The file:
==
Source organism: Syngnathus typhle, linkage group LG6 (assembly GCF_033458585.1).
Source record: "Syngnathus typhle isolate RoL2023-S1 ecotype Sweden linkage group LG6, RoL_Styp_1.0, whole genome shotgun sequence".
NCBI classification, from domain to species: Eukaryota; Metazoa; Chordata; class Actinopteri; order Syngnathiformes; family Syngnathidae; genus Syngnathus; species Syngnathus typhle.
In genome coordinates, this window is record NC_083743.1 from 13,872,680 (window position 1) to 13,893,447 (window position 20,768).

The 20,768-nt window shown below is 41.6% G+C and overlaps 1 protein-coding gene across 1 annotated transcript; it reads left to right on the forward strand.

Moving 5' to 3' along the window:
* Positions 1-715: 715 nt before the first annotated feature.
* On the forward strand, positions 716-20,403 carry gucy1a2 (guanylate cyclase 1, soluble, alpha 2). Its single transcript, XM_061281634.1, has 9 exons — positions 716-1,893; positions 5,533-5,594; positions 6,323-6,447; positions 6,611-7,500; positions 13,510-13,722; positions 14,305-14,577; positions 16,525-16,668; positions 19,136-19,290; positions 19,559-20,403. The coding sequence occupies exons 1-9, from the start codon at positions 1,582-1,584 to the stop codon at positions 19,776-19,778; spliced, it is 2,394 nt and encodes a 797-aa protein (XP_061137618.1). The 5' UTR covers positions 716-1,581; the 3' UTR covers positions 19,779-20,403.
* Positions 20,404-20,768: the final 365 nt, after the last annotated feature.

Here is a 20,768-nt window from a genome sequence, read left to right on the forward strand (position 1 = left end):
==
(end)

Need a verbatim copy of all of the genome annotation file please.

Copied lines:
Source organism: Syngnathus typhle, linkage group LG6 (assembly GCF_033458585.1).
Source record: "Syngnathus typhle isolate RoL2023-S1 ecotype Sweden linkage group LG6, RoL_Styp_1.0, whole genome shotgun sequence".
NCBI classification, from domain to species: Eukaryota; Metazoa; Chordata; class Actinopteri; order Syngnathiformes; family Syngnathidae; genus Syngnathus; species Syngnathus typhle.
In genome coordinates, this window is record NC_083743.1 from 13,872,680 (window position 1) to 13,893,447 (window position 20,768).

The 20,768-nt window shown below is 41.6% G+C and overlaps 1 protein-coding gene across 1 annotated transcript; it reads left to right on the forward strand.

Moving 5' to 3' along the window:
* Positions 1-715: 715 nt before the first annotated feature.
* On the forward strand, positions 716-20,403 carry gucy1a2 (guanylate cyclase 1, soluble, alpha 2). Its single transcript, XM_061281634.1, has 9 exons — positions 716-1,893; positions 5,533-5,594; positions 6,323-6,447; positions 6,611-7,500; positions 13,510-13,722; positions 14,305-14,577; positions 16,525-16,668; positions 19,136-19,290; positions 19,559-20,403. The coding sequence occupies exons 1-9, from the start codon at positions 1,582-1,584 to the stop codon at positions 19,776-19,778; spliced, it is 2,394 nt and encodes a 797-aa protein (XP_061137618.1). The 5' UTR covers positions 716-1,581; the 3' UTR covers positions 19,779-20,403.
* Positions 20,404-20,768: the final 365 nt, after the last annotated feature.

Here is a 20,768-nt window from a genome sequence, read left to right on the forward strand (position 1 = left end):